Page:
Date of Award

Spring 2023

Document Type

Open Access Dissertation


Moore School of Business

First Advisor

Sean Handley

Second Advisor

Keith Skowronski


Innovative biotechnology firms (hereafter, biotechs or biotech firms) consider drug development alliances with incumbent pharmaceutical firms (hereafter, pharmas or pharma firms) as a means to access complementary commercialization capabilities, enhance their managerial skillset through close interactions, and maintain financial stability. However, biotechs face challenges in designing and developing alliance contracts that (a) enable them to retain and refine valuable alliance assets and (b) ensure that the alliance makes tangible scientific progress. Designing contracts to achieve these dual purposes is therefore a salient concern for the biotechs.

Given these challenges, the first essay of this dissertation explores the factors driving the allocation of value capture rights and the proportion of upfront payments to the biotech, both of which are widely used in drug development alliances as governance structures to align incentives, distribute alliance surplus, and provide decision-making authority and financial security in the face of uncertainties. The second essay investigates how governance structures affect a commonly observed instability in alliances: alliance withdrawal, where the pharma firm pulls out its commitment before the alliance achieves any tangible scientific progress. Both essays use econometric analysis of a hand-built archival dataset of drug development alliances signed between 1995 and 2020, combining data sources such as SEC filings, the Bureau of Economic Analysis’s healthcare expenditures, Bloomberg Drug Sales, Crunchbase, etc. The methodologies used to examine the research questions involve reduced-form econometric techniques such as structural equation models, instrument variable regressions, and competing risk proportional hazard models.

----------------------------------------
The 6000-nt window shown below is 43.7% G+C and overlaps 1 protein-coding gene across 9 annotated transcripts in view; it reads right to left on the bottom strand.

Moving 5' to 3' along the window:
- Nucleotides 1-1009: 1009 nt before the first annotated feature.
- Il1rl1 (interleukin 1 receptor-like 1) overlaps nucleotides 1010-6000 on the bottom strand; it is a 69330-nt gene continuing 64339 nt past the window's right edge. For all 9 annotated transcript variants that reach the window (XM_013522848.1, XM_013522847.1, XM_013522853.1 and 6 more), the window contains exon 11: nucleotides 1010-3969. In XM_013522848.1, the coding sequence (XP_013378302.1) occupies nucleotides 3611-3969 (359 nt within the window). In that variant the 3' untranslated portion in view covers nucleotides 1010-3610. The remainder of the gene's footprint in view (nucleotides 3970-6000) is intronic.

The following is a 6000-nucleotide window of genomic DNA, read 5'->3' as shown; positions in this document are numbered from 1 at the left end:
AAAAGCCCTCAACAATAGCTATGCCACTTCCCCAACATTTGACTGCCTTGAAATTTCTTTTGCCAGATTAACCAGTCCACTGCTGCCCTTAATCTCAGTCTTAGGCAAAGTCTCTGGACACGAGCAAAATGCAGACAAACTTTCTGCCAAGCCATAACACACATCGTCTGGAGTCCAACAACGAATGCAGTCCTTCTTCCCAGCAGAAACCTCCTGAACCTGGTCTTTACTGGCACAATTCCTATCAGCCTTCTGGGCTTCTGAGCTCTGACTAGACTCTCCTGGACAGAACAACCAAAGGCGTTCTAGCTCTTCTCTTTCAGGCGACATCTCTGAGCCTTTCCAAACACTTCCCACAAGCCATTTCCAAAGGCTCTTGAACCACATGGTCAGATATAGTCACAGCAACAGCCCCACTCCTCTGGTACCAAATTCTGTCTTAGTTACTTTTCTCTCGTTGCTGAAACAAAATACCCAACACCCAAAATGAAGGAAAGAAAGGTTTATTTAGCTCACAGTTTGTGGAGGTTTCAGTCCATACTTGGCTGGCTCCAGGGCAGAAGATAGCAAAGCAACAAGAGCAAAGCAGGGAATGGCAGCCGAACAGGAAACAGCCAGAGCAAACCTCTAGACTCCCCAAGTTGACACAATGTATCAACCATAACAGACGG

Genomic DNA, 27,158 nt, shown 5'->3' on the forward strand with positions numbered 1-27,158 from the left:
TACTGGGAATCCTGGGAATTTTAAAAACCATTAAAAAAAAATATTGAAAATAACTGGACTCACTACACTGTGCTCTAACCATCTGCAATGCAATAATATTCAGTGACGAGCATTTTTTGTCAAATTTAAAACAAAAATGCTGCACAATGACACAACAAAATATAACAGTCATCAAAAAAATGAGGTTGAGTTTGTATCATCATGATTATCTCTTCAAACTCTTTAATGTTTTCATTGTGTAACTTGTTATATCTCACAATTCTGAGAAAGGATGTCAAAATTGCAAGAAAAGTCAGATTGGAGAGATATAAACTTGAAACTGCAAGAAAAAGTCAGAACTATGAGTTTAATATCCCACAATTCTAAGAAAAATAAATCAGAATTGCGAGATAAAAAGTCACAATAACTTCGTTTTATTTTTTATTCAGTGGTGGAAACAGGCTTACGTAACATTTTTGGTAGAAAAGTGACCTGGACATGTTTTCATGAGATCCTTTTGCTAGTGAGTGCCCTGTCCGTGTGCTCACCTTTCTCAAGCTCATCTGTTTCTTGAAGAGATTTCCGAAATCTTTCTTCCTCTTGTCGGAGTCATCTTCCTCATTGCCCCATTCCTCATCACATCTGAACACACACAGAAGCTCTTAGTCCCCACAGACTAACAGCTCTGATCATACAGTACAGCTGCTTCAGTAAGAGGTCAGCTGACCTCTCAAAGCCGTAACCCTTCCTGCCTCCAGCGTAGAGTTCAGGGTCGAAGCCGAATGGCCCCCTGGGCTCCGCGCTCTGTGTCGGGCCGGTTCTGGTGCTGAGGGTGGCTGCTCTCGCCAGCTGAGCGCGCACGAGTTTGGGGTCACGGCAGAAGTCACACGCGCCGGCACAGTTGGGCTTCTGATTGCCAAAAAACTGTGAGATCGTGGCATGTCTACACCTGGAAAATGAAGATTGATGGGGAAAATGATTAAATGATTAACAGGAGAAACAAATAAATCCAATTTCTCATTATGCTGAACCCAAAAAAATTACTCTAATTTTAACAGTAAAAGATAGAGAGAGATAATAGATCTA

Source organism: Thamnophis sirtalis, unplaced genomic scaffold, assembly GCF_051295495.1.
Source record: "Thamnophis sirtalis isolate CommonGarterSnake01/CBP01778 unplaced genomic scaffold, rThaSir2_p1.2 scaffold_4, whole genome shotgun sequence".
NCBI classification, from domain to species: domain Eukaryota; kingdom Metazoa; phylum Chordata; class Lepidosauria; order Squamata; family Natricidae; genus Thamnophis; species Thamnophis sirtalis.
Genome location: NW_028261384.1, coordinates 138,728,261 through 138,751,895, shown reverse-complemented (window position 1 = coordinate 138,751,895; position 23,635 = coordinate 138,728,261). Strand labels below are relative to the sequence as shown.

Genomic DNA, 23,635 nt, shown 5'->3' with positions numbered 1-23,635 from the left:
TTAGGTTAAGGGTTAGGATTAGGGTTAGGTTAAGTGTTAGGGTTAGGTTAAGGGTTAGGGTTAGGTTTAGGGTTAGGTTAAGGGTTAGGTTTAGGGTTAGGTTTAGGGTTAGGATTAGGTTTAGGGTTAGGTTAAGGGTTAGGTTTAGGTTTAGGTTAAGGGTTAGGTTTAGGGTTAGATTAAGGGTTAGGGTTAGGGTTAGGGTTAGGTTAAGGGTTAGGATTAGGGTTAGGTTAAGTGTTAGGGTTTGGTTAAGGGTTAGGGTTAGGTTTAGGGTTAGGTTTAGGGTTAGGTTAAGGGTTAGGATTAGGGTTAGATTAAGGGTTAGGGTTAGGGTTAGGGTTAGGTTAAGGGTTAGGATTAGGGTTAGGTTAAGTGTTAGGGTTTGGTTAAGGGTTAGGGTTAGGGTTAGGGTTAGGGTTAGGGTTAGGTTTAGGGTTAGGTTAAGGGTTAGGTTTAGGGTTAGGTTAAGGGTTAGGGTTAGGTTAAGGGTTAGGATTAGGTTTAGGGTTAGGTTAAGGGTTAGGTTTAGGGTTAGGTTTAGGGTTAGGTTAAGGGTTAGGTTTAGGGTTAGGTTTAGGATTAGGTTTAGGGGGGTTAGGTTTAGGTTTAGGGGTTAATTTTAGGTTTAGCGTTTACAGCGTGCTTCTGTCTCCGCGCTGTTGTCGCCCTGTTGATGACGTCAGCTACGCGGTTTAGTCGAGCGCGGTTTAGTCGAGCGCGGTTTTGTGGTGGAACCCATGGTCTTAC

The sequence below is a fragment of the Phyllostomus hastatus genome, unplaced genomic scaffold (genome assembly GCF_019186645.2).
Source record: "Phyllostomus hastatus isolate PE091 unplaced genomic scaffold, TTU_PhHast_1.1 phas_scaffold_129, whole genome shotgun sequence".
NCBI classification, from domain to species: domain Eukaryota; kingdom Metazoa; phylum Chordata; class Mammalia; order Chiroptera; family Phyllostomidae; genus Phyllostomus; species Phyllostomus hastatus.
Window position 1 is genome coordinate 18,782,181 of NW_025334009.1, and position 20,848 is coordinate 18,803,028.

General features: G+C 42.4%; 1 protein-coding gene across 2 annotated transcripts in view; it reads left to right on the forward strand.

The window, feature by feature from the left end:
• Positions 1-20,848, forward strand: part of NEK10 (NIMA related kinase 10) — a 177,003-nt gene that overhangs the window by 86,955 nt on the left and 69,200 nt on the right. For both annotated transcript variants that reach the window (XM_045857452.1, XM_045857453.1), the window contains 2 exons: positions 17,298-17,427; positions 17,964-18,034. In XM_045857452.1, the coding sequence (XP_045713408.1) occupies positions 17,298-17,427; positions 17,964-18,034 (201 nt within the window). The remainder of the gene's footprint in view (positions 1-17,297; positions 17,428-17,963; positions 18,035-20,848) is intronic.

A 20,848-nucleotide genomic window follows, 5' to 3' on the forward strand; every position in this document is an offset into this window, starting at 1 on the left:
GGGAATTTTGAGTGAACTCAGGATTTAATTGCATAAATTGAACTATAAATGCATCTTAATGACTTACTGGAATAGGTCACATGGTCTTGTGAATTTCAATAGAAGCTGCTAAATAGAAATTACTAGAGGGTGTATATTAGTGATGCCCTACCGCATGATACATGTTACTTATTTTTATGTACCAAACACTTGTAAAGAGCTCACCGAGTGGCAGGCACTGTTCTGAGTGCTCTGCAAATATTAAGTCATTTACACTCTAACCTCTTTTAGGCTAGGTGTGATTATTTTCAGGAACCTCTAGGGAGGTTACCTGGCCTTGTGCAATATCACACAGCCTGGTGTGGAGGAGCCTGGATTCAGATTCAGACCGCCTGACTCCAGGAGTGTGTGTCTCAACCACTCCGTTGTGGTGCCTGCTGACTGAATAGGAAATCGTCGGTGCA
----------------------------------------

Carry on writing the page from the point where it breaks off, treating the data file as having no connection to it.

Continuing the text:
Results from the first essay suggest that the knowledge-based competencies of the pharma firms, namely, their commercialization experience, and those of the biotech firms, namely, their proprietary knowledge assets and parallel alliances, affect the allocation of value capture rights and proportion of upfront payments. Results from the second essay suggest that biotech’s value capture rights pertaining to ownership control, specified control, amount of upfront payments, and the manner of knowledge integration affect the risk of alliance withdrawal in direct and interactive ways. I explore how these findings contribute to different streams of operations management thought and provide insights for biotech managers looking at strategic alliances to enhance their product development lifecycle.


© 2023, Devashish Chandrashekhar Thakar

Available for download on Thursday, May 15, 2025